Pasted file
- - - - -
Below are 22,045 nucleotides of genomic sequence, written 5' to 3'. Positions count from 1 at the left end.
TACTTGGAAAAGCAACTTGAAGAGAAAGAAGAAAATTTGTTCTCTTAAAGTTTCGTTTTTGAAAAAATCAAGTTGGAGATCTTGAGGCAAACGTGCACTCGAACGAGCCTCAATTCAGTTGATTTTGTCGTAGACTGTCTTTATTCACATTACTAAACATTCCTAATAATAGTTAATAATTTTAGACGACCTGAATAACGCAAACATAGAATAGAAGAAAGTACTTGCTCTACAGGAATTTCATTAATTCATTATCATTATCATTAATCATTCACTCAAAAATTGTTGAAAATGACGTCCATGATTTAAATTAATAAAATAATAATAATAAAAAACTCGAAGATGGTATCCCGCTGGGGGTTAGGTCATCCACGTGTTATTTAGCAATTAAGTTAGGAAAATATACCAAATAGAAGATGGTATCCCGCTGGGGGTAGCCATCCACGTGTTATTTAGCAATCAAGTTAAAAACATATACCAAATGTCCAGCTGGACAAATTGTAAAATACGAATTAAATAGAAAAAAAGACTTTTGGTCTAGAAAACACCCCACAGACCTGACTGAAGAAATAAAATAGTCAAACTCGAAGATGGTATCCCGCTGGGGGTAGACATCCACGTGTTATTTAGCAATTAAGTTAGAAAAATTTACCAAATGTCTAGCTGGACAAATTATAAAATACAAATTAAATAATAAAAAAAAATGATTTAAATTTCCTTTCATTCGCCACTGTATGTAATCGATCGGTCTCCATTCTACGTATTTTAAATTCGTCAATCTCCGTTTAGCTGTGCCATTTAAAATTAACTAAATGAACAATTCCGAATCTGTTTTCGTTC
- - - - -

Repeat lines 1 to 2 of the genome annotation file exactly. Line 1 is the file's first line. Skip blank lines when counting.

Below are 22,045 nucleotides of genomic sequence, written 5' to 3'. Positions count from 1 at the left end.
TACTTGGAAAAGCAACTTGAAGAGAAAGAAGAAAATTTGTTCTCTTAAAGTTTCGTTTTTGAAAAAATCAAGTTGGAGATCTTGAGGCAAACGTGCACTCGAACGAGCCTCAATTCAGTTGATTTTGTCGTAGACTGTCTTTATTCACATTACTAAACATTCCTAATAATAGTTAATAATTTTAGACGACCTGAATAACGCAAACATAGAATAGAAGAAAGTACTTGCTCTACAGGAATTTCATTAATTCATTATCATTATCATTAATCATTCACTCAAAAATTGTTGAAAATGACGTCCATGATTTAAATTAATAAAATAATAATAATAAAAAACTCGAAGATGGTATCCCGCTGGGGGTTAGGTCATCCACGTGTTATTTAGCAATTAAGTTAGGAAAATATACCAAATAGAAGATGGTATCCCGCTGGGGGTAGCCATCCACGTGTTATTTAGCAATCAAGTTAAAAACATATACCAAATGTCCAGCTGGACAAATTGTAAAATACGAATTAAATAGAAAAAAAGACTTTTGGTCTAGAAAACACCCCACAGACCTGACTGAAGAAATAAAATAGTCAAACTCGAAGATGGTATCCCGCTGGGGGTAGACATCCACGTGTTATTTAGCAATTAAGTTAGAAAAATTTACCAAATGTCTAGCTGGACAAATTATAAAATACAAATTAAATAATAAAAAAAAATGATTTAAATTTCCTTTCATTCGCCACTGTATGTAATCGATCGGTCTCCATTCTACGTATTTTAAATTCGTCAATCTCCGTTTAGCTGTGCCATTTAAAATTAACTAAATGAACAATTCCGAATCTGTTTTCGTTC